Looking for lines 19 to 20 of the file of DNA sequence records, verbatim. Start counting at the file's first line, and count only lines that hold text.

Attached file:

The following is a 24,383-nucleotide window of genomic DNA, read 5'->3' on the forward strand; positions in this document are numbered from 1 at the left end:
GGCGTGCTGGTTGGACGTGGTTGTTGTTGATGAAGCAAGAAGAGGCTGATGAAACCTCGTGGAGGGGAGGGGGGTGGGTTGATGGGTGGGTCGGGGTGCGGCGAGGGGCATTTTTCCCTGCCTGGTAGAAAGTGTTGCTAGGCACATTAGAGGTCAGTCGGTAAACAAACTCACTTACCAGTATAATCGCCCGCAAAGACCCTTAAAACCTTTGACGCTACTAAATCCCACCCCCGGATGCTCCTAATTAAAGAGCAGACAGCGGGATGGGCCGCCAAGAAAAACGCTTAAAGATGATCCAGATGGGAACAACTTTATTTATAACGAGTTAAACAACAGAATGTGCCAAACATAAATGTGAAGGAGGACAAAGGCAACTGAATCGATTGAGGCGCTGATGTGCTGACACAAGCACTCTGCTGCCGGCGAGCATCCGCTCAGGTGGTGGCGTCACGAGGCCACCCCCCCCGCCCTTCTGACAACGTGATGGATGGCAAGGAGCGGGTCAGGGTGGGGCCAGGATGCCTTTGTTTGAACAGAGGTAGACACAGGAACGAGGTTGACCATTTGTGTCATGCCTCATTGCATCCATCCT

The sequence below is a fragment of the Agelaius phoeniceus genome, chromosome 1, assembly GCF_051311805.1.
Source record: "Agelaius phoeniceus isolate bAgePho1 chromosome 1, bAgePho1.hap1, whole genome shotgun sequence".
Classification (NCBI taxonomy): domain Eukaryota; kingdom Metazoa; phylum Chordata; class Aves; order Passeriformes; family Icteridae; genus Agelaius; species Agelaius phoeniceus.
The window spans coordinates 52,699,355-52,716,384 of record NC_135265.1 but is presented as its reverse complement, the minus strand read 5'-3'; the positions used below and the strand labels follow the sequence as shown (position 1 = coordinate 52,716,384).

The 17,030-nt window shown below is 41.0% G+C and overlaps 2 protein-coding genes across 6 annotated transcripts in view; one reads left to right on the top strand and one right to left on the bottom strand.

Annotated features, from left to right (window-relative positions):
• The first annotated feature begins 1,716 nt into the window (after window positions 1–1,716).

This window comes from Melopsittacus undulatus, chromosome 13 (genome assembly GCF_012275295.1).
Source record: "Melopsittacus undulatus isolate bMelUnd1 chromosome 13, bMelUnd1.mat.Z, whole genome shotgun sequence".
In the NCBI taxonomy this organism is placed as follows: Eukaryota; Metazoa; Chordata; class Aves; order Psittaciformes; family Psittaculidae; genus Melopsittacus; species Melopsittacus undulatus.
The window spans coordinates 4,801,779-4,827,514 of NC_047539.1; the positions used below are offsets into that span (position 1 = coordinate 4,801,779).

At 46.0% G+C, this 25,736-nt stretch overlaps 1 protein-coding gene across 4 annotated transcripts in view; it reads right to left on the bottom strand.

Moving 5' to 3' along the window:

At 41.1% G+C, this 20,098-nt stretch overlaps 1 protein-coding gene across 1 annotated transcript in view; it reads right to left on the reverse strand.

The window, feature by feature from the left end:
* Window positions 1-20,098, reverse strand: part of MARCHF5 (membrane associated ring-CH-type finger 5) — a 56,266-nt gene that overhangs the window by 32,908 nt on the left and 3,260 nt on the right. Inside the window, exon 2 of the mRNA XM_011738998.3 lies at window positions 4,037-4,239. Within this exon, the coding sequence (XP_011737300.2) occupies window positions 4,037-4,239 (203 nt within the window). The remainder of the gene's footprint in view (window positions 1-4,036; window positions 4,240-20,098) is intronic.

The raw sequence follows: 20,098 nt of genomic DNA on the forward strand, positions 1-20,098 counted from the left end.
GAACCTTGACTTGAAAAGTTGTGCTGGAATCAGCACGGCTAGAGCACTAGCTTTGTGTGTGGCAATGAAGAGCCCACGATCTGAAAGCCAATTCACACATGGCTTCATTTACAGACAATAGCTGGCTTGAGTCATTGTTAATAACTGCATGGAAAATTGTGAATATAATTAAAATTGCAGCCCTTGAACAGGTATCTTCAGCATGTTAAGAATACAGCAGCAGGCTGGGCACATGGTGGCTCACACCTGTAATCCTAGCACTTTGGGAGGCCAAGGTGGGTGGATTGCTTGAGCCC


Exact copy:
The raw sequence follows: 20,098 nt of genomic DNA on the forward strand, positions 1-20,098 counted from the left end.
GAACCTTGACTTGAAAAGTTGTGCTGGAATCAGCACGGCTAGAGCACTAGCTTTGTGTGTGGCAATGAAGAGCCCACGATCTGAAAGCCAATTCACACATGGCTTCATTTACAGACAATAGCTGGCTTGAGTCATTGTTAATAACTGCATGGAAAATTGTGAATATAATTAAAATTGCAGCCCTTGAACAGGTATCTTCAGCATGTTAAGAATACAGCAGCAGGCTGGGCACATGGTGGCTCACACCTGTAATCCTAGCACTTTGGGAGGCCAAGGTGGGTGGATTGCTTGAGCCC